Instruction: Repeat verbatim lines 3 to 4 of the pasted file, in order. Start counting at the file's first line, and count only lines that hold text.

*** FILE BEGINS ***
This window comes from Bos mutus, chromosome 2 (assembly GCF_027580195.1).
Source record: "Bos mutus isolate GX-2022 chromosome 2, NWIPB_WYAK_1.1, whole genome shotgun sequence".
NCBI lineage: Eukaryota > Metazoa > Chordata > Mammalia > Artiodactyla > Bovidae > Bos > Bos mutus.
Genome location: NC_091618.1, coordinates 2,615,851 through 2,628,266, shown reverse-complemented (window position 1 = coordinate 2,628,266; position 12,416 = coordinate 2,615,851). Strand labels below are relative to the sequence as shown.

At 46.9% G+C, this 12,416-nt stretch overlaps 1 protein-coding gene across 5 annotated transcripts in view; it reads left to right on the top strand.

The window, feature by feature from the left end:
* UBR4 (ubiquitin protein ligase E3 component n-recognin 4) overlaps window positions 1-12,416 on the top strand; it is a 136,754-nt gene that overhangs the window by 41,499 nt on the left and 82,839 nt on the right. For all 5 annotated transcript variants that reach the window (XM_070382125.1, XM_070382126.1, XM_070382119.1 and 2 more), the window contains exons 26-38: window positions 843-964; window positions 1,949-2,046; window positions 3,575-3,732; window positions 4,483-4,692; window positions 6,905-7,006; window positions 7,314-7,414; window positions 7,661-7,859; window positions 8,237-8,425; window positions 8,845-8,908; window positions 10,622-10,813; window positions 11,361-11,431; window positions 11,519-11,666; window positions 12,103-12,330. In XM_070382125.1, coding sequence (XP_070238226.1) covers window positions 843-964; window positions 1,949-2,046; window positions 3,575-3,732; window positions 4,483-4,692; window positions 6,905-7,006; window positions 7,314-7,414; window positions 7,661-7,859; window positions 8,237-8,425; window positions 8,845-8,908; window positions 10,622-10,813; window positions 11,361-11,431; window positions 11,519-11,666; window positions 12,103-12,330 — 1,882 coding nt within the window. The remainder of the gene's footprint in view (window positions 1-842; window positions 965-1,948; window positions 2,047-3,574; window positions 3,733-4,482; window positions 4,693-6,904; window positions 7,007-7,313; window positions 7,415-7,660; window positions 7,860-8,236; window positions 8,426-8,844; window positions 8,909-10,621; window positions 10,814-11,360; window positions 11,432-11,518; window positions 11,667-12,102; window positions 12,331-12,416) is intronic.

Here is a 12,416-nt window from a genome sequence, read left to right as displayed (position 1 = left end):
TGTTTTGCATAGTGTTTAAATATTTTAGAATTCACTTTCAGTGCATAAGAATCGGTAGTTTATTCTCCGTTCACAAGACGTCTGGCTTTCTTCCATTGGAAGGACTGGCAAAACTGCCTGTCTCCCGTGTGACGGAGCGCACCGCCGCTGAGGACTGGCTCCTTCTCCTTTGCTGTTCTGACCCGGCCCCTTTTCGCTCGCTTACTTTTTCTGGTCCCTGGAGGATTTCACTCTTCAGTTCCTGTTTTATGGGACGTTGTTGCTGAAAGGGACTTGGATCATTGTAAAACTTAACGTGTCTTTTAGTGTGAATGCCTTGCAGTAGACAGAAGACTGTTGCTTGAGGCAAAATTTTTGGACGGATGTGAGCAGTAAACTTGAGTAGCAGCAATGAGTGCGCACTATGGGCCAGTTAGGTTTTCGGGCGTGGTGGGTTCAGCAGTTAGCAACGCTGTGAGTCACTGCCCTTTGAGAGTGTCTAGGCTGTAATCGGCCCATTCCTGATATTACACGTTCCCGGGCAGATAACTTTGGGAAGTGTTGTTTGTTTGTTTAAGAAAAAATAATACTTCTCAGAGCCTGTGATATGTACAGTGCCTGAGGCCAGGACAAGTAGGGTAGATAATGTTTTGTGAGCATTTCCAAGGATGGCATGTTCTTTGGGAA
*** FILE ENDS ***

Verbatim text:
NCBI lineage: Eukaryota > Metazoa > Chordata > Mammalia > Artiodactyla > Bovidae > Bos > Bos mutus.
Genome location: NC_091618.1, coordinates 2,615,851 through 2,628,266, shown reverse-complemented (window position 1 = coordinate 2,628,266; position 12,416 = coordinate 2,615,851). Strand labels below are relative to the sequence as shown.